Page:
Todays blog is part II there are still several more parts to this blog to be added in the next several days.
Osage Valley Pecan cracking is another family business owned and operated by Fred, Mildred, Ronnie and Marcelle Marquardt. It is a very busy place from mid October to Christmas.
The pecans are picked up by a pecan picker at the Osage Valley Pecan Orchard near Papinville and brought to Rich Hill.
The pecans have all sorts of leaves, sticks, rocks and faulty pecans when they are brought in and placed on an elevator. Four women stand at the belt and each has a job of cleaning the trash from the pecans. Air is also used to blow out the trash. The pecans are then put on another elevator and graded into four sizes. Next they are poured into a tub and washed and put onto a roller that takes them to bins with wire bottoms where they dry for a day or more as needed. Then the pecans are sent on to eleven machines where they are cracked and dropped to a belt where the sackers put them up in five-pound bags ready for shipment.
Big trucks come in from as near as Iowa and as far as New York and take truck loads of the sacks to be sold from the East Coast to the West Coast.
Business is done by people who Come from far and near, by telephone, and by mail order. Clubs and organizations buy large amounts of pecans. The output can be as much as a thousand pounds a day. This enterprise is state inspected every year. ,
Fred and Mildred have been in this business since 1956 and employ eight people in addition to themselves.
At the southeast edge of town, I found the Rich Hill and Truck and Equipment Company, Inc. doing a thriving business. Ten years ago Lester and Jim Breckenridge started this enterprise and have continually expanded until today they have 65'Xl'02' building, a 40'X60' sand blast building, and have recently acquired an electric compressor.
The Breckenridges represent the Henderson Manufacturing Company and sell feed delivery trucks (used by elevators and feed companies) truck bodies, fertilizer spreaders and blenders, grain bodies, truck hoists and new and used Chevrolet trucks. They buy these trucks on a fleet purchase.Their sale territory covers Eastern Kansas, Western Missouri and Northeast Oklahoma. Jim told me that if they had the personal they could expand into Northeast Oklahoma. The equipment sells than they can get from the factory and orders taken in October will be ready for delivery in December.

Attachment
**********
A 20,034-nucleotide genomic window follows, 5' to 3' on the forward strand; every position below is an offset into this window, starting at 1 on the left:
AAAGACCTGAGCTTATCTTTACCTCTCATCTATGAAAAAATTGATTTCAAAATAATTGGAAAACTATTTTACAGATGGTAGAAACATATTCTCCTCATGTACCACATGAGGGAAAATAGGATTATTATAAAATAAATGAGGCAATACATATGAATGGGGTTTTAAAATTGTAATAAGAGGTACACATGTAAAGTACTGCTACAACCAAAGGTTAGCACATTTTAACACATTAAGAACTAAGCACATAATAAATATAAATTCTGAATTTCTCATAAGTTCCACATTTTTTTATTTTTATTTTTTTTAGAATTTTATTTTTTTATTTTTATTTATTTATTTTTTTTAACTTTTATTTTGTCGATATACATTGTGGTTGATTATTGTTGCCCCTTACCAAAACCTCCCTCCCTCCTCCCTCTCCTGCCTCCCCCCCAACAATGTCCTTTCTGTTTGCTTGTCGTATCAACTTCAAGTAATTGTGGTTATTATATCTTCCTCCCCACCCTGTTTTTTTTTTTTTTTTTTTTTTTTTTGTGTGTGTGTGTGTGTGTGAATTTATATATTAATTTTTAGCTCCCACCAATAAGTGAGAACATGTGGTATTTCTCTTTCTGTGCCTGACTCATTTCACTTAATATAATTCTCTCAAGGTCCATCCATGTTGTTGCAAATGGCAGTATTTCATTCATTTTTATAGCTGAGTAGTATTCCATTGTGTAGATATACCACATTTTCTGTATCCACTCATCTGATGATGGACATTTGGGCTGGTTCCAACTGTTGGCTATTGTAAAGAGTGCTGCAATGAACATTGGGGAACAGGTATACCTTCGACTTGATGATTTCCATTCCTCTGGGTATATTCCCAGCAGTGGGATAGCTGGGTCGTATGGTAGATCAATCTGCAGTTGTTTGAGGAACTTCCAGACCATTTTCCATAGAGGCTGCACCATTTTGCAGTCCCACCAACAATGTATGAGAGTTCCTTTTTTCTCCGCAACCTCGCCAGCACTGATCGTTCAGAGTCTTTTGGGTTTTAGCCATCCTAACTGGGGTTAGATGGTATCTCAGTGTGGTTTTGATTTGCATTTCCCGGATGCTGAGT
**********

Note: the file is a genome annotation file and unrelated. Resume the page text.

Jim attributes the success of this enterprose to the service given to their, customers. They sell parts and repair all equipment they have sold. An example is that of a customer in Wichita, who needed immediate repairs. Jim flew there and in two hours the repairs had been made. They use their plane as a service tool and sometimes fly as far as Florida to look over equipment before a sale. When equipment is purchased it is driven back to Rich Hill and put on the lot for sale. .
Twelve people (all from Rich Hill) are employed including Bonnie Reed, the secretary who handles-only parts calls, Shirley Tourtillott, the secretary who handles all the other phone calls and does other secretarial work including the compiling and mailing of a weekly newsletter that lists all the used equipment they have for sale. Peggy Breckenridge is the overall bookkeeper.
One week's payroll will run from $3,000 to $3500 and the gross annual sales will run approximately $2,000,000.
The Sohigro Service Company, a division of Vistron Corporation sells liquid and dry fertilizer, chemicals, seed, and feed to the local farmers. Gary Headley has been the manager since 1975 and recently won, "The Manager of the Year" award for the Western District. Mrs. Darlene Nation is the secretary and bookkeeper.
McElroy Feed and Grain is another big business operating on old Highway 71 South. Mr. McElroy and his son Jerry told me that all their bins were full and the grain continued to come in. They buy, store and sell grain, custom grind feed, mix grain, dry grain, and do seed cleaning.
Mr. McElroy has four tractor trailer trucks, and Jerry has one that are used to haul the grain to Iowa and Arkansas. Nine people are employed with an $80,000 to $90,000 pay roll annually.
In addition to the elevator Mr. McElroy owns a garage where the trucks and cars are repaired. Kenny Kassner and Greg Skocy are the two fulltime mechanics employed here.
The Rich Hill Grain Company is another elevator owned by Frank Bartley and located in the old Frisco Depot on Seventh and Maple. Mr. Bartley has three tractor trailer trucks, a straight bed feed bag truck, and a bulk truck. He employs one man to help with the elevator, three truck drivers and Nancy Swarnes Fillpot and Allene Duzan as secretaries. His trucks haul grain to Missouri, Arkansas and Iowa.
The Rich Hill Grain Company handles agricultural chemical, insecticides, feed, seed, and bag and bulk fertilizer